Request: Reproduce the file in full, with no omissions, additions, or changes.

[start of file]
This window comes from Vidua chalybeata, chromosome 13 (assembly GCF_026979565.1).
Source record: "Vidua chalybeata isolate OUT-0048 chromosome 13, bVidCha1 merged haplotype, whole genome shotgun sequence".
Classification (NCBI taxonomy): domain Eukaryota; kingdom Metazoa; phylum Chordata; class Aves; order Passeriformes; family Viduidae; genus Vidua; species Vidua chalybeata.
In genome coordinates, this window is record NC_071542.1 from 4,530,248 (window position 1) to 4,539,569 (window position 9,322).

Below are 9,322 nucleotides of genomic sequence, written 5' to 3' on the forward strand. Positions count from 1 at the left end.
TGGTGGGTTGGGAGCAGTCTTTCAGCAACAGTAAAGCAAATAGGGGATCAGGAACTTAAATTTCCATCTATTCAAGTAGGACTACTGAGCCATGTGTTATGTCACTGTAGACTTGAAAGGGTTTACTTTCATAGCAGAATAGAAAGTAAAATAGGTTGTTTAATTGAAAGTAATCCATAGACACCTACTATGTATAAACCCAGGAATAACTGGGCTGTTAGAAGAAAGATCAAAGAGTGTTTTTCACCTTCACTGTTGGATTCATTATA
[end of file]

This window comes from Vidua chalybeata, chromosome 13 (assembly GCF_026979565.1).
Source record: "Vidua chalybeata isolate OUT-0048 chromosome 13, bVidCha1 merged haplotype, whole genome shotgun sequence".
Classification (NCBI taxonomy): domain Eukaryota; kingdom Metazoa; phylum Chordata; class Aves; order Passeriformes; family Viduidae; genus Vidua; species Vidua chalybeata.
In genome coordinates, this window is record NC_071542.1 from 4,530,248 (window position 1) to 4,539,569 (window position 9,322).

Below are 9,322 nucleotides of genomic sequence, written 5' to 3' on the forward strand. Positions count from 1 at the left end.
TGGTGGGTTGGGAGCAGTCTTTCAGCAACAGTAAAGCAAATAGGGGATCAGGAACTTAAATTTCCATCTATTCAAGTAGGACTACTGAGCCATGTGTTATGTCACTGTAGACTTGAAAGGGTTTACTTTCATAGCAGAATAGAAAGTAAAATAGGTTGTTTAATTGAAAGTAATCCATAGACACCTACTATGTATAAACCCAGGAATAACTGGGCTGTTAGAAGAAAGATCAAAGAGTGTTTTTCACCTTCACTGTTGGATTCATTATA